The week’s must-reads for managing in the digital age, curated by the MIT SMR editors.
Balancing the New and Shiny Against What Customers Want
How can companies decide which new digital offerings to pursue? Successful digital offerings are created at the intersection of what technologies can deliver and what customers want and will pay for. That point of intersection, however, has proved to be elusive, and MIT Sloan researcher Jeanne Ross and her coauthors describe ways in which companies are experimenting to find it.
Avoiding the Advice Trap
For Thinkers50, executive coach Marshall Goldsmith and Michael Bungay Stanier talk about the advantages of putting off advice-giving to keep your employees curious. After all, sometimes being a great leader means standing aside and letting others discover the answer.
On the Road to Autonomous Businesses
Just as automobile manufacturers are rethinking the meaning of driving within the context of self-driving technology, business leaders are beginning to ponder the equivalent question: What does it mean to manage an enterprise once some of the work can be done autonomously? Self-driving company capabilities may be closer than we realize.
The Employee Perk Bill Gates Says Is Most Important
Flexible work. In 2019, it’s not too surprising to hear that the Microsoft founder would rate the ability to work from anywhere as one of the best perks companies can offer employees. And his thinking is backed by plenty of research.
Game of Thrones, Digital Pirates, and Supply Chains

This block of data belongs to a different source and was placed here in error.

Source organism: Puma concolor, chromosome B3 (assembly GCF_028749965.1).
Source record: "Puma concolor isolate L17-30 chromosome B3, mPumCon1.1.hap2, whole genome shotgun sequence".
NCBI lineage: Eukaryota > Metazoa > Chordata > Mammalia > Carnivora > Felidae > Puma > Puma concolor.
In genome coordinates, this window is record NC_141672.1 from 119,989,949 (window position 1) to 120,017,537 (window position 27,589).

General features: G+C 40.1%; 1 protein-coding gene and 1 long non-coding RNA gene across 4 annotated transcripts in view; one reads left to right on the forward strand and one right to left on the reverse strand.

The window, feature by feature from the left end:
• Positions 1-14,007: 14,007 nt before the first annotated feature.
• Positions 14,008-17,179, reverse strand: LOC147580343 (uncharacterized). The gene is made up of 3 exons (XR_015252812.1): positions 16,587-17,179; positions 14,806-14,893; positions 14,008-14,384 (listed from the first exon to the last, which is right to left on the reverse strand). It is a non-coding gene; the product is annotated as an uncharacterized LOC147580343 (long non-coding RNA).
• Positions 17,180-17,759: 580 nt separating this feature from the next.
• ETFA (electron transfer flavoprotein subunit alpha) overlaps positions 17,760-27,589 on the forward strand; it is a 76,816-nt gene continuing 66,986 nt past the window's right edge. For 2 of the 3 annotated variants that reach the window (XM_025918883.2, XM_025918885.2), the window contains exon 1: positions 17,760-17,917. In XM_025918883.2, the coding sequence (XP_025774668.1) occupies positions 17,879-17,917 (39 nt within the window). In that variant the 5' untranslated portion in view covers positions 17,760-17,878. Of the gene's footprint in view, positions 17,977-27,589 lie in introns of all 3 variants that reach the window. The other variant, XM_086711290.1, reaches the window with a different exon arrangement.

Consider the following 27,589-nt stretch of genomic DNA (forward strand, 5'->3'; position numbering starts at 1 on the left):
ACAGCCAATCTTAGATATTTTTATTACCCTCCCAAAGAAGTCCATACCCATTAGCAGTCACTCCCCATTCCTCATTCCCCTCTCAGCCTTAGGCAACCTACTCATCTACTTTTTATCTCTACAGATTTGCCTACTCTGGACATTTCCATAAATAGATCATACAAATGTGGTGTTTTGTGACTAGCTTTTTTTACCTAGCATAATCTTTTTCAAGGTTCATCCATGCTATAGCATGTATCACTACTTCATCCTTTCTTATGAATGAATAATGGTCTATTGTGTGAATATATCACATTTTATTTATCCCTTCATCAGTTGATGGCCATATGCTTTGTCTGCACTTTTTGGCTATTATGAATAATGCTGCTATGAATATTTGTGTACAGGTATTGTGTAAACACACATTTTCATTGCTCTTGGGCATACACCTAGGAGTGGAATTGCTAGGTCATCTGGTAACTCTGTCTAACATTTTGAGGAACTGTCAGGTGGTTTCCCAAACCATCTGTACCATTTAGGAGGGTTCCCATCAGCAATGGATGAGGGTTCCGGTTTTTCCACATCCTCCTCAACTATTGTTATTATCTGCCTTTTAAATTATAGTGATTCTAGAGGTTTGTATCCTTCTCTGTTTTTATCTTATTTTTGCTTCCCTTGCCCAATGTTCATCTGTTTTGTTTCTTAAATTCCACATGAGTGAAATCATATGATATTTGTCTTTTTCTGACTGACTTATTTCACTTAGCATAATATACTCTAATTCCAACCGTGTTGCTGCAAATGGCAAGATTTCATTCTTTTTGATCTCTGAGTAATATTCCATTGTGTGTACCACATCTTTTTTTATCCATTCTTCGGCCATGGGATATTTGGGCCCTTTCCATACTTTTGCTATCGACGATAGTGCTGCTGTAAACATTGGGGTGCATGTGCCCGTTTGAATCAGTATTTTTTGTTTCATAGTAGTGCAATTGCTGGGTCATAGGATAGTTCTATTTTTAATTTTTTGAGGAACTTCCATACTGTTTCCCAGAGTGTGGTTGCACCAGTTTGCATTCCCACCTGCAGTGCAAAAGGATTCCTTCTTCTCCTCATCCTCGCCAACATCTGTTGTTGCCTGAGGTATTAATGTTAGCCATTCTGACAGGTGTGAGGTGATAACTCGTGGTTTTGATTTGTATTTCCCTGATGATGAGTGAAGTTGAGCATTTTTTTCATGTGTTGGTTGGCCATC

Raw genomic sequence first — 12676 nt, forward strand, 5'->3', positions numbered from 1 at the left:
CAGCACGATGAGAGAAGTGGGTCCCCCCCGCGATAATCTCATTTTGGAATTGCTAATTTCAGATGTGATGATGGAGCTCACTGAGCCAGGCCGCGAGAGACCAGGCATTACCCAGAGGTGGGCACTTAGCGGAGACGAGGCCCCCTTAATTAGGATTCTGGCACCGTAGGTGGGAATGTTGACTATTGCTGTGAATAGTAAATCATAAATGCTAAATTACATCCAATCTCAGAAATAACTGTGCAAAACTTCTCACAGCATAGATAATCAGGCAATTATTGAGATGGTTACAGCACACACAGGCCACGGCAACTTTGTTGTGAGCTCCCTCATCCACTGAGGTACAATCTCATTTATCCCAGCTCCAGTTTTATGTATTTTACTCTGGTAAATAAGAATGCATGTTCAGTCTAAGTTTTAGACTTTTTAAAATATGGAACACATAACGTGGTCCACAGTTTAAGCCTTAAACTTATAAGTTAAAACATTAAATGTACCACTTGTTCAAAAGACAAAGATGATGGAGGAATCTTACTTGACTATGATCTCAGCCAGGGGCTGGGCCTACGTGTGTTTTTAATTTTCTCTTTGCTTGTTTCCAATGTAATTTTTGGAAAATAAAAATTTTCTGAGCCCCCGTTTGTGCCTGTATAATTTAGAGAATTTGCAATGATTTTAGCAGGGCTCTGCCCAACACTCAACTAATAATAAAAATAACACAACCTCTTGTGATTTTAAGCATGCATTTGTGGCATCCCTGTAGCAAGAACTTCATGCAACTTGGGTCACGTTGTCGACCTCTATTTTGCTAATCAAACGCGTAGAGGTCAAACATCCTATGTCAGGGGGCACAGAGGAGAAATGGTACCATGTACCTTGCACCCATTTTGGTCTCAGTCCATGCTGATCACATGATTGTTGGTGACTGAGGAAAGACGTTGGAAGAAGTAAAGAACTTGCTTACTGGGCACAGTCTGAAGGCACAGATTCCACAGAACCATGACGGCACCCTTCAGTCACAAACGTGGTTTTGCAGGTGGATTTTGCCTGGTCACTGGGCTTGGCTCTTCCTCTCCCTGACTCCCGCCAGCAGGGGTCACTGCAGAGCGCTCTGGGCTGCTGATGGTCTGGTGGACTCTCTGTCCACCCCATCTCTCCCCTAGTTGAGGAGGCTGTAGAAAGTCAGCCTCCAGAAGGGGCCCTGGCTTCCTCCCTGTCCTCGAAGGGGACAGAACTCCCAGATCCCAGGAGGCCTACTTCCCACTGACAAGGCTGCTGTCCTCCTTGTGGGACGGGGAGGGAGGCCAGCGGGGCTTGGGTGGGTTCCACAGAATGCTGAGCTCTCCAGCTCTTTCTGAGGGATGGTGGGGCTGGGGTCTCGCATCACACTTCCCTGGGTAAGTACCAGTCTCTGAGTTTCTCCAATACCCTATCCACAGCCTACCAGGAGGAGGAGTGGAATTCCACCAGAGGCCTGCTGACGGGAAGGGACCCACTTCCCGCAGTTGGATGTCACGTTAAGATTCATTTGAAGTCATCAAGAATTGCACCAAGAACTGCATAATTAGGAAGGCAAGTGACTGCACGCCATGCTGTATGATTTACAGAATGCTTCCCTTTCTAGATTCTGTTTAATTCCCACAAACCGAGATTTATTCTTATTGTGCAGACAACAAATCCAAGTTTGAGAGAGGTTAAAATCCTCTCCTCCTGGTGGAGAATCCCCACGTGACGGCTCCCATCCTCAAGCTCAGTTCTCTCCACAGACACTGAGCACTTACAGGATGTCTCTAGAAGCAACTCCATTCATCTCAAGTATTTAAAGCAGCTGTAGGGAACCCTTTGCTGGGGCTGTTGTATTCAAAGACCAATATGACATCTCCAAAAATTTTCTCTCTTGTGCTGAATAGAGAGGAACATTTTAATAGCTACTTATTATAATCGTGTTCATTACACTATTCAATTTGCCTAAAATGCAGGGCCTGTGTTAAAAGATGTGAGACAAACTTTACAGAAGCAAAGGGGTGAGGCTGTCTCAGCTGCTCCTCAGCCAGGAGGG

It’s become costlier for retailers and manufacturers to combat piracy in the digital age. But in moderation, it’s not all bad.
Enlighten Them. But Make It Quick.
How often have you spoken up in a meeting but felt that your message failed to find influence? It’s important to remember the power of brevity. As Niro Sivanathan of London Business School puts it, “The next time you want to speak up in a meeting, it is important to note that the delivery of your message is every bit as important as the content.”
How to Address Managerial Skill Gaps
Skill development is as important for managers as for their reports, if not more so. Despite companies’ efforts to invest in leadership development, studies show that managerial skill gaps are increasingly common. The downstream effects of these gaps negatively affect not only businesses but extend to the global economy as well.
Quote of the Week:
I think the best thing I ever did to prepare me for the CFO role was to start as a marketer, to spend time as a general manager, to own a P&L, to run a factory, to have to launch a business. Being a great CFO means you have to be able to provide great advice, and there’s no way to do that unless you’ve walked in the shoes of your peers.
— David Lee, CFO of Impossible Foods, interviewed by McKinsey & Company.